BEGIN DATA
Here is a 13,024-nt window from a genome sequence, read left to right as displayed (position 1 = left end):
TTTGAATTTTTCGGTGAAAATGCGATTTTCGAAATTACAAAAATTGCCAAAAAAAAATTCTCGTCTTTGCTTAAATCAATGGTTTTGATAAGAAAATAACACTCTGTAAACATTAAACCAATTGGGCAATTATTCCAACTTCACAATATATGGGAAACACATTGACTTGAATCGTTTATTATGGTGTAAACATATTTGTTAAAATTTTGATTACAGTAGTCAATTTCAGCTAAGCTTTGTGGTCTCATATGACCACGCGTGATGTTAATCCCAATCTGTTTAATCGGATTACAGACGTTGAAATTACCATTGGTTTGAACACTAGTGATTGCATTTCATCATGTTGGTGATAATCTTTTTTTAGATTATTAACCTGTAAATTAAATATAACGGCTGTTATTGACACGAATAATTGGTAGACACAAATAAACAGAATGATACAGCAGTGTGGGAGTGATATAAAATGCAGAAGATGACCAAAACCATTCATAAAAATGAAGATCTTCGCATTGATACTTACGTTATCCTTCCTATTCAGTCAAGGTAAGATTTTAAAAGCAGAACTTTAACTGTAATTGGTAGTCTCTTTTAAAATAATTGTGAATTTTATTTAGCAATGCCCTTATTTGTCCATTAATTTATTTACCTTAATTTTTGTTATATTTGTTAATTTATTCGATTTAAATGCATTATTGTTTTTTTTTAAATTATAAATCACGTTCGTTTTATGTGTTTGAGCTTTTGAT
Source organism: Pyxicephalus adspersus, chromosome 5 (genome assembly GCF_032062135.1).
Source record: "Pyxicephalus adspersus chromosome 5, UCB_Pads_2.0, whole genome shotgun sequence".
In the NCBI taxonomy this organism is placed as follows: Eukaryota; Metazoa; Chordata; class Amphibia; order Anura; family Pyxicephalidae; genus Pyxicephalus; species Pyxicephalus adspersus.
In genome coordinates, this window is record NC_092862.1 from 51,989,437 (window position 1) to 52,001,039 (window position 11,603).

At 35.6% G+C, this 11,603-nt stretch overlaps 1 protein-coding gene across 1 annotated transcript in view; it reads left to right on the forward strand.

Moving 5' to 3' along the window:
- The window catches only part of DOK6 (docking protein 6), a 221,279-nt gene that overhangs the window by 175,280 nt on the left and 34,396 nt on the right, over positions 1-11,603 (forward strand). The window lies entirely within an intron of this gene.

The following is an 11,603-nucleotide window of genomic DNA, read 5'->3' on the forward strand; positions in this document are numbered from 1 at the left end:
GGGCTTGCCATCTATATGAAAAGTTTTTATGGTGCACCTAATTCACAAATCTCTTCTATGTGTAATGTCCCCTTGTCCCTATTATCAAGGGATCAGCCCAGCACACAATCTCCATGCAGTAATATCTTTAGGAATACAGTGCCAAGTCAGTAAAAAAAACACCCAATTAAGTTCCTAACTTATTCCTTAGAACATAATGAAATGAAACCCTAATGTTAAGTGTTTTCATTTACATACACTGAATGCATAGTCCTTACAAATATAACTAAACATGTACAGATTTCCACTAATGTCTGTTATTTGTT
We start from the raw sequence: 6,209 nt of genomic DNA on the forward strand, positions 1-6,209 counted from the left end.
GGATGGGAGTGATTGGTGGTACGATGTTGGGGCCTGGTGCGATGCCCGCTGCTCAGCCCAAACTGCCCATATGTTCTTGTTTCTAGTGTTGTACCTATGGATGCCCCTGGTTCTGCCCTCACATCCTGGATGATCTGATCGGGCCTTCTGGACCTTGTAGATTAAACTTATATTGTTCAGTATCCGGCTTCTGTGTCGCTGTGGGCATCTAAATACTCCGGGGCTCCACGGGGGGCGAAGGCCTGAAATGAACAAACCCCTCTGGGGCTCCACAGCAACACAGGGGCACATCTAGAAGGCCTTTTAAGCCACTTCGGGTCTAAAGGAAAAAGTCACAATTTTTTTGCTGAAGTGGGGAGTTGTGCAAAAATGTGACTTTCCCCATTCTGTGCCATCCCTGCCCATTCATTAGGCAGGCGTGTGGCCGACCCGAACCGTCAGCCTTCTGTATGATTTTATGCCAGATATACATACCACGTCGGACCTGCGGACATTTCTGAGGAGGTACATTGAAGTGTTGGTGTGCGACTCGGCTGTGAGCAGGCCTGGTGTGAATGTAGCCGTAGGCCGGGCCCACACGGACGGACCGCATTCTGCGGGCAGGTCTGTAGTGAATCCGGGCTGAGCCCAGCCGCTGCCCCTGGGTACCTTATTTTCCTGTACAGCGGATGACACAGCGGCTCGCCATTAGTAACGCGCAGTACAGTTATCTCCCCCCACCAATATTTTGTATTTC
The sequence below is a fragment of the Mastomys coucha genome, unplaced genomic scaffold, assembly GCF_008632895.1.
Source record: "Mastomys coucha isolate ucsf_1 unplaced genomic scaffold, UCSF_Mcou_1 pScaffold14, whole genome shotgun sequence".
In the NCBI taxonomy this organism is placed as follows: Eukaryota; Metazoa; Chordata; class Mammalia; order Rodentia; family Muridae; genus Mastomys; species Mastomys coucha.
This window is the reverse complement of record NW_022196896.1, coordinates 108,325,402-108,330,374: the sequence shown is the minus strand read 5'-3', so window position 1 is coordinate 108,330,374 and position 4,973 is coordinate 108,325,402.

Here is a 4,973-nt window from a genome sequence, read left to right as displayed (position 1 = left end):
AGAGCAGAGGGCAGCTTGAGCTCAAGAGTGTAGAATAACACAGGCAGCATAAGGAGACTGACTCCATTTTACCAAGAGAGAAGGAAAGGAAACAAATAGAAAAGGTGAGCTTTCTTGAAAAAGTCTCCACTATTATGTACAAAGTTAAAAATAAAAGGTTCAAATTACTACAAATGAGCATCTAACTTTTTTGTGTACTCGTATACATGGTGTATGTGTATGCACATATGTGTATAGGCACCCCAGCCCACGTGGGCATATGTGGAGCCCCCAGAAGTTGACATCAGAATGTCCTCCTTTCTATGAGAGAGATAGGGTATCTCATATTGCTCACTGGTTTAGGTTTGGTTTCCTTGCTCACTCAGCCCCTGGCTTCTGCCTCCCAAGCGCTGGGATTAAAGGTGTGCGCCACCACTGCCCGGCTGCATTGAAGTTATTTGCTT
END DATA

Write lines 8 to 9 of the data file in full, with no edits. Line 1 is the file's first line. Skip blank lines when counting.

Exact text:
Moving 5' to 3' along the window:
- The window catches only part of DOK6 (docking protein 6), a 221,279-nt gene that overhangs the window by 175,280 nt on the left and 34,396 nt on the right, over positions 1-11,603 (forward strand). The window lies entirely within an intron of this gene.